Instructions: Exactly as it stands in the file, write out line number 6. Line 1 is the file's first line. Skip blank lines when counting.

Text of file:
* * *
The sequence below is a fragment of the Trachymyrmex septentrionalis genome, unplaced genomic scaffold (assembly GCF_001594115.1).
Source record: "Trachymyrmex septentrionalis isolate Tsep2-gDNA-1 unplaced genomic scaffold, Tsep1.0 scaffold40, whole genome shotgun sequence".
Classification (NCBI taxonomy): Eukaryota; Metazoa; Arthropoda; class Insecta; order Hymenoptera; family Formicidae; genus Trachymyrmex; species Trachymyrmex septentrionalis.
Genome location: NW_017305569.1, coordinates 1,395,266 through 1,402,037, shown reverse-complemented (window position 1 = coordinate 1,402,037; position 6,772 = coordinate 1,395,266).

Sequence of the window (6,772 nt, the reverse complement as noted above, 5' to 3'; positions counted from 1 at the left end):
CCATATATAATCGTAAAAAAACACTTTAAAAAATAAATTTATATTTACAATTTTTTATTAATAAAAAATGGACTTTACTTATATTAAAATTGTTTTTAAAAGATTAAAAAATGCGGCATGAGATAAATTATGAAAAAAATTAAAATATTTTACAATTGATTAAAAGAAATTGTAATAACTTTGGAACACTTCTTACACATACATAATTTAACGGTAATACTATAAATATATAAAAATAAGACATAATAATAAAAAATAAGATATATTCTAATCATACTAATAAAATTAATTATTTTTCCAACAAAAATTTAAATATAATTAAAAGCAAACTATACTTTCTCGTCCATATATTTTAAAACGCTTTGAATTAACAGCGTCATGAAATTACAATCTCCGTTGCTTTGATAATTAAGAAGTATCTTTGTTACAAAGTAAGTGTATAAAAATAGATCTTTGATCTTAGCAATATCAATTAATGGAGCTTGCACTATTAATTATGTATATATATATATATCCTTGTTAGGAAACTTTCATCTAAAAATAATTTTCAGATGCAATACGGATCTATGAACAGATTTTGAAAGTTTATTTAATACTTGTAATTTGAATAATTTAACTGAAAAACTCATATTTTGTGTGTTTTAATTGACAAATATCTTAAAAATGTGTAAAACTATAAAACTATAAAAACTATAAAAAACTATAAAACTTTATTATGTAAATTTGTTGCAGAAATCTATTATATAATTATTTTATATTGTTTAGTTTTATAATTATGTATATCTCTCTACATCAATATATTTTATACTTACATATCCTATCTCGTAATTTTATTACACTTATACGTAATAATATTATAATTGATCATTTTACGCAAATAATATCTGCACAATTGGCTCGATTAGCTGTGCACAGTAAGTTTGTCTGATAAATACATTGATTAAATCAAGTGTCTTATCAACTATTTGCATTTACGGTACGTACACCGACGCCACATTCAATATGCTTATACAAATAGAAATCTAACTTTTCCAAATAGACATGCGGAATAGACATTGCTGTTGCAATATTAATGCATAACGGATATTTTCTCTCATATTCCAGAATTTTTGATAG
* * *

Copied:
CCATATATAATCGTAAAAAAACACTTTAAAAAATAAATTTATATTTACAATTTTTTATTAATAAAAAATGGACTTTACTTATATTAAAATTGTTTTTAAAAGATTAAAAAATGCGGCATGAGATAAATTATGAAAAAAATTAAAATATTTTACAATTGATTAAAAGAAATTGTAATAACTTTGGAACACTTCTTACACATACATAATTTAACGGTAATACTATAAATATATAAAAATAAGACATAATAATAAAAAATAAGATATATTCTAATCATACTAATAAAATTAATTATTTTTCCAACAAAAATTTAAATATAATTAAAAGCAAACTATACTTTCTCGTCCATATATTTTAAAACGCTTTGAATTAACAGCGTCATGAAATTACAATCTCCGTTGCTTTGATAATTAAGAAGTATCTTTGTTACAAAGTAAGTGTATAAAAATAGATCTTTGATCTTAGCAATATCAATTAATGGAGCTTGCACTATTAATTATGTATATATATATATATCCTTGTTAGGAAACTTTCATCTAAAAATAATTTTCAGATGCAATACGGATCTATGAACAGATTTTGAAAGTTTATTTAATACTTGTAATTTGAATAATTTAACTGAAAAACTCATATTTTGTGTGTTTTAATTGACAAATATCTTAAAAATGTGTAAAACTATAAAACTATAAAAACTATAAAAAACTATAAAACTTTATTATGTAAATTTGTTGCAGAAATCTATTATATAATTATTTTATATTGTTTAGTTTTATAATTATGTATATCTCTCTACATCAATATATTTTATACTTACATATCCTATCTCGTAATTTTATTACACTTATACGTAATAATATTATAATTGATCATTTTACGCAAATAATATCTGCACAATTGGCTCGATTAGCTGTGCACAGTAAGTTTGTCTGATAAATACATTGATTAAATCAAGTGTCTTATCAACTATTTGCATTTACGGTACGTACACCGACGCCACATTCAATATGCTTATACAAATAGAAATCTAACTTTTCCAAATAGACATGCGGAATAGACATTGCTGTTGCAATATTAATGCATAACGGATATTTTCTCTCATATTCCAGAATTTTTGATAG